MARC has affirmed its long-term and short-term corporate credit ratings of AA+/MARC-1 on CIMB Group Holdings Berhad (CIMB Group) and its issue rating of AA on the group’s RM10.0 billion Basel III–compliant Tier 2 Subordinated Debt Programme. The ratings outlook is stable.
CIMB Group is a non-operating financial holding company whose key subsidiary CIMB Bank Berhad accounted for 86.0% of its total consolidated assets of RM608.6 billion as at end-1Q2021 and historically contributed to a substantial portion of the group’s dividend income. CIMB Bank has a AAA/Stable rating from MARC based on the bank’s systemic importance given its significant market position in loans and deposits in the domestic banking industry. CIMB Bank is a key part of the group that has been accorded domestic systemically important bank (D-SIB) status since 2020. CIMB Group’s long-term rating of AA+ reflects its subordination to CIMB Bank.
For 1Q2021, CIMB Group recorded pre-tax profit of RM2.9 billion, significantly higher than RM0.7 billion in the previous corresponding period, which was mainly due to higher impairment charges as part of a raft of pre-emptive measures during the onset of the pandemic. Overall loan growth remains anaemic, growing by 0.7% y-o-y to RM366.6 billion as at end-1Q2021. Of its key operating markets, CIMB Group’s domestic loans accounted for 62.5% of its loan book, with Indonesia at 14.6%, Thailand at 8.9% and Singapore at 8.3%. Gross impaired loans (GIL) ratio stood at 3.44% as at end-1Q2021; its higher GIL ratios in Singapore (4.83%), Indonesia (8.09%) and Thailand (5.31%) have contributed to the need to reshape its regional portfolios in the near term. CIMB Group’s capital position remains solid with its Common Equity Tier 1 and total capital ratios standing at 12.1% and 16.2% as at end-1Q2021.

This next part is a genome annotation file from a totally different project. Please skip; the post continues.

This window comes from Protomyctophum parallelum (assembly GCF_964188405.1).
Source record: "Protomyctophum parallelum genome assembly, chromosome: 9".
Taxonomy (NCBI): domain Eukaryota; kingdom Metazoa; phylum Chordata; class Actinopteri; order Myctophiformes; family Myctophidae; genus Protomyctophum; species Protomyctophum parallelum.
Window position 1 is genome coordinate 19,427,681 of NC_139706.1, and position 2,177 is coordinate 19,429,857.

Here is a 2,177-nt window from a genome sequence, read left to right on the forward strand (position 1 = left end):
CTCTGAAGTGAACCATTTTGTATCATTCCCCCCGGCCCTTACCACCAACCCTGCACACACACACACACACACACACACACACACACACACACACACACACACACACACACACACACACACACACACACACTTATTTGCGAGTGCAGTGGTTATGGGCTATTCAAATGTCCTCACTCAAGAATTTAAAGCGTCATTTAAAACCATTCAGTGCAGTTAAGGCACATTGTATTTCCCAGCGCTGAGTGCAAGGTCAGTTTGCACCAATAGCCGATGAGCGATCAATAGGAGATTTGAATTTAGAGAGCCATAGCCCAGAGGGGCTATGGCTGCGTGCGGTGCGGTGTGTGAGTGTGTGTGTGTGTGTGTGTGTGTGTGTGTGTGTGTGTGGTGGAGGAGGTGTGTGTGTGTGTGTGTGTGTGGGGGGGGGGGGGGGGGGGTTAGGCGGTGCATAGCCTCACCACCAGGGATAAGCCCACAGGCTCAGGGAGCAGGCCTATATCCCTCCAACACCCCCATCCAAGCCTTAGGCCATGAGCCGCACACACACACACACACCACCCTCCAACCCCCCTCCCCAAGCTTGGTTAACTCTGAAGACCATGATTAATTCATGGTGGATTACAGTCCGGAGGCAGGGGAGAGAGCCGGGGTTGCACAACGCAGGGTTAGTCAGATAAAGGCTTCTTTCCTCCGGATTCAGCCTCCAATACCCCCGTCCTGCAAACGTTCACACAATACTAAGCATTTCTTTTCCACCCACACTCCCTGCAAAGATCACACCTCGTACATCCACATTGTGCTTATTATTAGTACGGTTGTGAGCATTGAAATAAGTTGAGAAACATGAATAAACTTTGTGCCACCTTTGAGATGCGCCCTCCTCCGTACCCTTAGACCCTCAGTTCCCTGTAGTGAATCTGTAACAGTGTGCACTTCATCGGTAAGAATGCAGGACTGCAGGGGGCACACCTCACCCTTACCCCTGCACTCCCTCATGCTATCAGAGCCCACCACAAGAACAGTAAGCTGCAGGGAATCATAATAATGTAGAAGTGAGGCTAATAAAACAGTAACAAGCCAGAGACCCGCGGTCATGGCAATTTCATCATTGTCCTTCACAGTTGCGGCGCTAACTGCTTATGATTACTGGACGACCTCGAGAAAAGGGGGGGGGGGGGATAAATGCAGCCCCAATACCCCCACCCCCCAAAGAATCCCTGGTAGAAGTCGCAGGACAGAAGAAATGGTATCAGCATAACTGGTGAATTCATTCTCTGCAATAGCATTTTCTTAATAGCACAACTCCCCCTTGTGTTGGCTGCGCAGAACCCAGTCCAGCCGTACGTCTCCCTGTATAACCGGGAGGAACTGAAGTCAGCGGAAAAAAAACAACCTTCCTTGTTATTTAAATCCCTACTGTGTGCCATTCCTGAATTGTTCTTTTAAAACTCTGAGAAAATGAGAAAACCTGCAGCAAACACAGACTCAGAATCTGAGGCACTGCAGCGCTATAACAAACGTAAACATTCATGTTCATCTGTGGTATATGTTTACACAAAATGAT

For 2020, CIMB Group received dividend income of RM1.8 billion that was more than sufficient to meet its debt obligations. Its debt-to equity ratio was stable at 0.57x, although borrowings have been on a rising trend since 2016, largely due to Basel III–compliant sub-debt issuances. Given these issuances are invested in similar capital instruments issued by its banking subsidiaries, the debt servicing costs under the issuances have been met by cash flows from its subsidiaries.